It is time for Congress to act to provide a legal cause of action when federal bureaucrats use the power of their offices to violate our U.S. Constitutional guarantees.  That process will start with the hearing on October 29, 2013.  If you have a story involving federal bullying and harm, I encourage you to send your information to buddfalenlaw@gmail.com.  With your permission, we will take these stories to Washington D.C. and present them with the stories of those attending the hearing.  This is a chance for you to tell Congress if you have been the subject of selective and continued harassment and pressure to give up your Constitutionally guaranteed rights.

Not all federal employees are bullies and some counties and communities are still clinging to the rural way of life.  But for the victims of the bullies and the communities who suffer, Congress must provide access to the judicial system for a chance for relief.  Please help us get the message to Congress; send your stories of bullying or letters and e-mails of support to buddfalenlaw@gmail.com

Thank you.

Caren Cowan

Executive Director

New Mexico Cattle Growers’ Association

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Support Rural America Sheriffs’ Event in Modoc on April 21

Constitution, Karen Budd-Falen, Sheriffs, Support Rural America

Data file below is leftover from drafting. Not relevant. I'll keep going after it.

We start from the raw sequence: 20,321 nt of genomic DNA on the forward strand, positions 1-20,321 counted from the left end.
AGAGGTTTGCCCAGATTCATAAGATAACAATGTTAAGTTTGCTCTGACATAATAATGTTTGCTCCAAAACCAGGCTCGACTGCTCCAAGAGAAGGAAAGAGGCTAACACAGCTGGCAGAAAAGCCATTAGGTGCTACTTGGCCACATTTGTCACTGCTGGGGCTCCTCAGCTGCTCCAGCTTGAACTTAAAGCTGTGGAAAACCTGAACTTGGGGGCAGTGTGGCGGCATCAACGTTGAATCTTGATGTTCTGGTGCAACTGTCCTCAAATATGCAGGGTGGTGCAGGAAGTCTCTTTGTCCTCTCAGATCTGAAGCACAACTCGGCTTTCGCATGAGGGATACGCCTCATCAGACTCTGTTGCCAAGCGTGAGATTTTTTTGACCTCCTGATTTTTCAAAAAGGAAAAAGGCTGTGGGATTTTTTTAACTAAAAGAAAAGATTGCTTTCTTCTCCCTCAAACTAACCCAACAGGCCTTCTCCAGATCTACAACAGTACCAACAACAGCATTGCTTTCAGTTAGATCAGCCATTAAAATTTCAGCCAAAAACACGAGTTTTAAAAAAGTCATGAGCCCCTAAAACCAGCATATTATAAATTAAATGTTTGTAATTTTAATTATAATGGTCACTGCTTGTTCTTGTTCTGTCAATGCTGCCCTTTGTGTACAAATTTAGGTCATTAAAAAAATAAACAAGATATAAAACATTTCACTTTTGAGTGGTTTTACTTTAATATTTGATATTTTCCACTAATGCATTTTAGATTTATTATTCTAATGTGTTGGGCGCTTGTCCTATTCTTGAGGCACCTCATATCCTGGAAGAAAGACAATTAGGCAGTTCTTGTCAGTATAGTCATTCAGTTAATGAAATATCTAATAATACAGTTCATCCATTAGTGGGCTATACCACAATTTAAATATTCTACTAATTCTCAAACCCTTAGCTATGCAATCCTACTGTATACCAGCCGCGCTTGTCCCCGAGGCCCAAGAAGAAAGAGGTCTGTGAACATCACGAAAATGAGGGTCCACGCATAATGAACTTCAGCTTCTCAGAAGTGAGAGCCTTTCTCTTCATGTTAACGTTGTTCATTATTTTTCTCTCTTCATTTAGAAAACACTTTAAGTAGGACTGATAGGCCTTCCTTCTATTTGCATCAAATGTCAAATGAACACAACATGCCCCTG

The Support Rural America Sheriffs’ Events are going on the road and the next meeting of Constitutional Sheriffs will be in Alturas with Modoc County Sheriff Mike Poindexter hosting the event on Saturday, April 21st.

Special guest is Wyoming private property rights attorney Karen Budd-Falen.

She will speak along with the panel of sheriffs on the U.S. Constitution.

Sheriffs include Mike Poindexter, Del Norte County Dean Wilson and Oregon’s Grant County Glenn. E. Palmer.

The Modoc Support Rural America Sheriffs’ Event will be held at the Casino Convention Center in Alturas at 2 p.m.

Doors open at noon. Admission is free.

Event is sponsored by Modoc Independent Tea Party. 

Contact Doug Knox for more info at 530-233-3599.

For vendors and info tables, cost is $20. Contact Doug or Louise Gliatto at 530-842-5443.

We reserve the right of refusal.